Washington State’s constitution declares that “the right of the individual citizen to bear arms in defense of himself, or the state, shall not be impaired,” but that’s exactly what one lawmaker wants to do after hundreds of gun owners and Second Amendment supporters recently rallied at the state capitol in Olympia while armed.
State Rep. Tana Senn filed a bill to ban firearms at the capitol just before this year’s deadline for new legislation, claiming that the recent civic engagement on the part of gun owners amounted to “intimidation” of her and other supporters of gun control.
“They were all over the building and they were, frankly, intimidating people whether they meant to or not, that was definitely the reaction,” Senn said. “People were scared.”
Legislative staff were notified of the demonstration and the House authorized staff who were made uncomfortable to take leave from work or work from home, according to an email shared with the Northwest News Network.
Senn said she was especially concerned because school children were forced to remain in the House galleries while the armed demonstrators were in the Capitol.
“We teach our kids all the time what to do if there’s an active shooter and then they come to the state Capitol and they see people with these large weapons, how are they supposed to respond,” Senn said.
Senn’s bill would prohibit the possession of openly-carried weapons on the state Capitol grounds. The proposal would amend an existing law that already outlaws guns in places like jails, courthouses and public mental health facilities.
Jails, courthouses, and mental health facilities, huh? If Senn wants to lump her and other anti-gun lawmakers in with criminals and the severely mentally ill, she probably won’t hear too many objections from the state’s gun owners. However, I imagine she’ll hear plenty of protests if her bill starts making progress. And despite what the story says above, Senn’s bill wouldn’t just ban the open carrying of firearms, but the carrying of firearms in general.
Senn’s position is simple: she doesn’t trust the People with the free exercise of their rights, so she wants to stop them from doing so.
There were no issues with any of the gun owners who were legally carrying at the capitol in Washington, just as there were no issues with any of the thousands of legal gun owners on hand for Lobby Day in Richmond a few weeks ago. Despite that, however, anti-gun lawmakers are still making it clear that the right of the people to keep and bear arms will be infringed by them if given the chance, because they get nervous when gun owners are around.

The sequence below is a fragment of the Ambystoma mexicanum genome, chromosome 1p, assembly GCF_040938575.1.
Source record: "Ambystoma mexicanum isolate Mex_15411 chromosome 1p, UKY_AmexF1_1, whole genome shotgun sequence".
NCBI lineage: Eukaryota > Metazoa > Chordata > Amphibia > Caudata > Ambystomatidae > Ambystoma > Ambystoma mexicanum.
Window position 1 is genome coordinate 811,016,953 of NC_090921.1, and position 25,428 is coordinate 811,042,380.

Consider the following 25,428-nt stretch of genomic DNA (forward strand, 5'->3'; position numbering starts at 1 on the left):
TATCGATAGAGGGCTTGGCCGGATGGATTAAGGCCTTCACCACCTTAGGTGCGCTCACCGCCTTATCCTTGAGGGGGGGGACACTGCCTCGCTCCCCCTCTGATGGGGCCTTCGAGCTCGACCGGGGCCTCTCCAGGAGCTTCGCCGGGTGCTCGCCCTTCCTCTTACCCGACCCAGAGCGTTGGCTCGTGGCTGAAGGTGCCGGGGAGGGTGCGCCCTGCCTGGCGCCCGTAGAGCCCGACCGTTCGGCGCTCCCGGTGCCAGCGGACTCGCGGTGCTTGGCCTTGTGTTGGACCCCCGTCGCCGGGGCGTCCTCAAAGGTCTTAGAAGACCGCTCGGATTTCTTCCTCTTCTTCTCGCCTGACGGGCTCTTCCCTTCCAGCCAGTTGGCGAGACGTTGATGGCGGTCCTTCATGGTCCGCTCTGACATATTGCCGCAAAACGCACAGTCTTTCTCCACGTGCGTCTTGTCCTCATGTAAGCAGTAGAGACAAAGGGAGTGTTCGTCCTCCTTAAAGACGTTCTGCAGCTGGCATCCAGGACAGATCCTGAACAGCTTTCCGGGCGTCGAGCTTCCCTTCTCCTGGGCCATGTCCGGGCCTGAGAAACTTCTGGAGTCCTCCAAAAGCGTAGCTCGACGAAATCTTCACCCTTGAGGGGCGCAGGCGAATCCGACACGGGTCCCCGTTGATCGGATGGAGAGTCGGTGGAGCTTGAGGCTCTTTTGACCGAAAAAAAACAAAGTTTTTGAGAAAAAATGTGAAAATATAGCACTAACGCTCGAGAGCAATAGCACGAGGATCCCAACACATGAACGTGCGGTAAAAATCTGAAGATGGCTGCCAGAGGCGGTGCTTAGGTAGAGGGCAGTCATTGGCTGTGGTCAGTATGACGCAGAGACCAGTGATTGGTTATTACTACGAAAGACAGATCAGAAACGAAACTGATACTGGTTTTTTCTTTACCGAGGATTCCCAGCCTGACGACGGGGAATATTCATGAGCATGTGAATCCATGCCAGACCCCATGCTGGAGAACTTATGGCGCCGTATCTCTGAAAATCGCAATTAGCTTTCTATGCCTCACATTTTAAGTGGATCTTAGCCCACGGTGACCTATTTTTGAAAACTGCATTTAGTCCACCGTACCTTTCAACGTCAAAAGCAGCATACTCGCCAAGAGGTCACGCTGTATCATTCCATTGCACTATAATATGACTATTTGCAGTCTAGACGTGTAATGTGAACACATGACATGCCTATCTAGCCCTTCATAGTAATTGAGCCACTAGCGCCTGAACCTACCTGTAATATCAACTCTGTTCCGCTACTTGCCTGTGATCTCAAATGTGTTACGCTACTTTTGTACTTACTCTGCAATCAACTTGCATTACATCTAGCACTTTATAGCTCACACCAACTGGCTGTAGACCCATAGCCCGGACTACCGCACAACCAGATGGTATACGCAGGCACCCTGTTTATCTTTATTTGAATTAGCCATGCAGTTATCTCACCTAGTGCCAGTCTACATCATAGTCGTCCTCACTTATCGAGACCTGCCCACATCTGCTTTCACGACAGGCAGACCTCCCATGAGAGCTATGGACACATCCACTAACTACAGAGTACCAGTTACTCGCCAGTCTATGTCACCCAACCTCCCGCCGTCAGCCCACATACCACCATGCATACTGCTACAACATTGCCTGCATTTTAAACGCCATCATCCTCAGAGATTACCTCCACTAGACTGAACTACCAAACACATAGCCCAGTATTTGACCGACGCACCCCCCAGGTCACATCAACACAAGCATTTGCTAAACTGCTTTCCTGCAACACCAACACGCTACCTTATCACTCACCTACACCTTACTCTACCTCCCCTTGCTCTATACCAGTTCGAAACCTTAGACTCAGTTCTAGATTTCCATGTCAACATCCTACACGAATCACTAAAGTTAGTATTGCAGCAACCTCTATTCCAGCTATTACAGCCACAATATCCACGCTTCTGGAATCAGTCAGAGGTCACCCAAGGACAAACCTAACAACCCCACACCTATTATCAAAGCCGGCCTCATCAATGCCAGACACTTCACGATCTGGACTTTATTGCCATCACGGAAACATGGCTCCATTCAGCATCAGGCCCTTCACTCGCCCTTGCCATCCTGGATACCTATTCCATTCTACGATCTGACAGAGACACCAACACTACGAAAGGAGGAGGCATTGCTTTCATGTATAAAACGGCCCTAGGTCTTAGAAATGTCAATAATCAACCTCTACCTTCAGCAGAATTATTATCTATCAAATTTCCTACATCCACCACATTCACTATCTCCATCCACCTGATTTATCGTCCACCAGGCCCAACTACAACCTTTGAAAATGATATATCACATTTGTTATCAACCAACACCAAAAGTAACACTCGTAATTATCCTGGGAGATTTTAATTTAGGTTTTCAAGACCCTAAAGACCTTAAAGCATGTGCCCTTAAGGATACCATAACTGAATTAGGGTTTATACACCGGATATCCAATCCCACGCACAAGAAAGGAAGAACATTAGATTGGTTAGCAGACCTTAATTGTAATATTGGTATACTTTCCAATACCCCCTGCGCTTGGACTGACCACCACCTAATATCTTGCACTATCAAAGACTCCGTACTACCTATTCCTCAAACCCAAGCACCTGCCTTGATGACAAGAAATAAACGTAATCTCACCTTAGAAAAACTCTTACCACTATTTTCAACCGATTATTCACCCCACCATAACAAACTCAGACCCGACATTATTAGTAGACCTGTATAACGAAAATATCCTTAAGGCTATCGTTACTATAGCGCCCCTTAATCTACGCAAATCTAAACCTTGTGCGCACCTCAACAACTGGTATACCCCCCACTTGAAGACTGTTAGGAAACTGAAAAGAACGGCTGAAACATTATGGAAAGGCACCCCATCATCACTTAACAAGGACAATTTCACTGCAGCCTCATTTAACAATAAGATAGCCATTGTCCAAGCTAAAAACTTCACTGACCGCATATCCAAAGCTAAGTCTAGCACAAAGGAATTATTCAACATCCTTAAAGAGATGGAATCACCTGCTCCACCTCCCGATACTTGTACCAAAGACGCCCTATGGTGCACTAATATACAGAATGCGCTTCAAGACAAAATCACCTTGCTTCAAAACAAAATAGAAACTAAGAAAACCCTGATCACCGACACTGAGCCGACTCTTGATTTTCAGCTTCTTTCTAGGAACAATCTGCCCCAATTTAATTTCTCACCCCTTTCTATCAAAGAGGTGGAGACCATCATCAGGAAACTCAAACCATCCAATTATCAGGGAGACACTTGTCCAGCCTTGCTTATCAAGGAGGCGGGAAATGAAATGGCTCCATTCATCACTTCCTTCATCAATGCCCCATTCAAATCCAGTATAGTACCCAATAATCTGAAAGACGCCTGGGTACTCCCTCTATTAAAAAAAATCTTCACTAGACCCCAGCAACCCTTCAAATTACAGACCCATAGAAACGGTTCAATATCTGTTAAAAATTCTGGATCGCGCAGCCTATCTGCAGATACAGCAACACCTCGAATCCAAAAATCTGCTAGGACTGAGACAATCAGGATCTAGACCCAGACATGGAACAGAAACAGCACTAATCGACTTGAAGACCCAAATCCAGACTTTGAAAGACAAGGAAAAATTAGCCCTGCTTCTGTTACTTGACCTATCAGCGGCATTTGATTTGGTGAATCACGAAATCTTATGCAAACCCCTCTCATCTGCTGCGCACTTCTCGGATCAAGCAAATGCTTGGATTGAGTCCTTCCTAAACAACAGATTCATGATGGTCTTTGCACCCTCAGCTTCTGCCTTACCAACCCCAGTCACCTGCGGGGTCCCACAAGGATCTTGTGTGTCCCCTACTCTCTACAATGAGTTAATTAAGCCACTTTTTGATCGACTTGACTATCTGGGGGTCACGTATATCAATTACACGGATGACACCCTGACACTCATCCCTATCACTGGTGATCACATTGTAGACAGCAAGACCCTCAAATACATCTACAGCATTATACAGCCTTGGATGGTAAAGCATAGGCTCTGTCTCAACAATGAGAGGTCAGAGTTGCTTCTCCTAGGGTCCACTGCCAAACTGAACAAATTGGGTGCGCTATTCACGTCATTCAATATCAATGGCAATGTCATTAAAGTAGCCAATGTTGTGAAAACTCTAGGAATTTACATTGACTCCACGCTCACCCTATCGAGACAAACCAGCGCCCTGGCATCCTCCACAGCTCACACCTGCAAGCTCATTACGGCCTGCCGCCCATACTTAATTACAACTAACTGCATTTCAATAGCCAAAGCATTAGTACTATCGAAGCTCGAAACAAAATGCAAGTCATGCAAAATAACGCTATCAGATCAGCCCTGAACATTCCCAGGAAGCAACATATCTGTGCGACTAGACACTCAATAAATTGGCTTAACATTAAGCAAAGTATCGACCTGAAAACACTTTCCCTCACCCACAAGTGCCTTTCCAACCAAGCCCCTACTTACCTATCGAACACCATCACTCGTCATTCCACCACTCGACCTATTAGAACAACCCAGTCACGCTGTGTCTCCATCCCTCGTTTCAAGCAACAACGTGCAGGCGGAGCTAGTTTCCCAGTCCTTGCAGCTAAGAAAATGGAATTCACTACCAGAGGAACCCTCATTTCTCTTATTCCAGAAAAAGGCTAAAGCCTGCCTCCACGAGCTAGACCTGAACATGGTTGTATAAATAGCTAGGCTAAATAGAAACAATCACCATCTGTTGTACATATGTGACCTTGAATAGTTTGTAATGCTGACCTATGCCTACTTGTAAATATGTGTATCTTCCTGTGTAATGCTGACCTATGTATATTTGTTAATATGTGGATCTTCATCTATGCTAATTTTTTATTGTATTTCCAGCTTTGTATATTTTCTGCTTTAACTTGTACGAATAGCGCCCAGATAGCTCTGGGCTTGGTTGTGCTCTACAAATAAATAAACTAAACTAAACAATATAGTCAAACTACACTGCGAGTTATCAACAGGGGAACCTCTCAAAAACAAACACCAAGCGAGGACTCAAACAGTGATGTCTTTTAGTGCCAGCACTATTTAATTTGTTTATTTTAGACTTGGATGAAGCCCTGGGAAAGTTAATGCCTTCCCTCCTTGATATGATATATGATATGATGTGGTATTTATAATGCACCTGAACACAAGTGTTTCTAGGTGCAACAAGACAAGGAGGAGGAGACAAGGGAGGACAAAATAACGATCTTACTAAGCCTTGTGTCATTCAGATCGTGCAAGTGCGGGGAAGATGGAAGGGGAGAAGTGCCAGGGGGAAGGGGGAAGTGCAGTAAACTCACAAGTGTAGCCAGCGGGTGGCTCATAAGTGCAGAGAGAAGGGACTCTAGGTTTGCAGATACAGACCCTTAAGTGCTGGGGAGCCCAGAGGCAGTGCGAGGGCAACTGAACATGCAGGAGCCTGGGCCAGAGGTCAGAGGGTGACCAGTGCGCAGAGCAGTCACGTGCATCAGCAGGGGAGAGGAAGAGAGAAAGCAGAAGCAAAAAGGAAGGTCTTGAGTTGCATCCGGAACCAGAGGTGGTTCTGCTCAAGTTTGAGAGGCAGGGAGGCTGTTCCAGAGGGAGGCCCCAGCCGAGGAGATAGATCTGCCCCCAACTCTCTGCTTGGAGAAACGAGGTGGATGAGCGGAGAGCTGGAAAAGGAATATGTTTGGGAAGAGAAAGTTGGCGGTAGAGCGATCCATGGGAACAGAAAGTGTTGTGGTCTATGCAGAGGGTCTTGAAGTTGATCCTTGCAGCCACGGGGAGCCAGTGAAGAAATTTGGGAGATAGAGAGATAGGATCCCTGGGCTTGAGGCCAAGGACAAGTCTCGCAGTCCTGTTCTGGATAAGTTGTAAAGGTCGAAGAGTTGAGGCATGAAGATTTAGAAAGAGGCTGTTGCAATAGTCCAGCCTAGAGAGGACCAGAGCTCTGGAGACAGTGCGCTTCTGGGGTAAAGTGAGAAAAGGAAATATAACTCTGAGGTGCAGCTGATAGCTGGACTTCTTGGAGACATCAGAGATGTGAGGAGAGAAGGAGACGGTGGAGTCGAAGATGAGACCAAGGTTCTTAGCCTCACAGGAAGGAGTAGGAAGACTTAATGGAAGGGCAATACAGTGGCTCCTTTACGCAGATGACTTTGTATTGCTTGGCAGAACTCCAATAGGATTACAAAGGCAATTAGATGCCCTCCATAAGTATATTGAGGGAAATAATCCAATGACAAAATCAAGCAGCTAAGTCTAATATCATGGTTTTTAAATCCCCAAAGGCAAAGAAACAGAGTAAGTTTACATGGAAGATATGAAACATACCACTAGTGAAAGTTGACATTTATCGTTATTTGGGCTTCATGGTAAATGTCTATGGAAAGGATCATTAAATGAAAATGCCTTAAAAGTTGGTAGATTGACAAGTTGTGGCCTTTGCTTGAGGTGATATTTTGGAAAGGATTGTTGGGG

I believe in being a good ambassador for our Second Amendment. I believe that conversation is a far more effective political tool than needless confrontation, and I also believe that as gun owners we can and should be doing everything we can to be as politically effective at persuading the persuadables (is that a word?) to reject unconstitutional and ineffective gun control laws. I’m not a huge fan of slinging an AR-15 to your back while you’re at Starbucks, for example, but I also think that’s a far different activity than open carrying a long gun while at the capitol to protest gun control bills.
Besides, it’s one thing to debate the effectiveness of open carry of long guns as a political statement. It’s something else entirely to make it illegal, which is what Senn wants to do. The legal carrying of a firearm cannot, in itself, be an act of intimidation under the law, but that’s the entire argument for Senn’s proposed gun ban. She saw people legally carrying, she felt intimidated, and therefore guns must be banned.
Senn’s unreasonable fear of law-abiding gun owners and her desire to declare the capitol a gun-free zone will need to pass out of committee by Friday in order to remain viable this session. Right now the bill hasn’t been formally scheduled for a hearing, but we’ll keep an eye out and let you know if it actually gets a vote.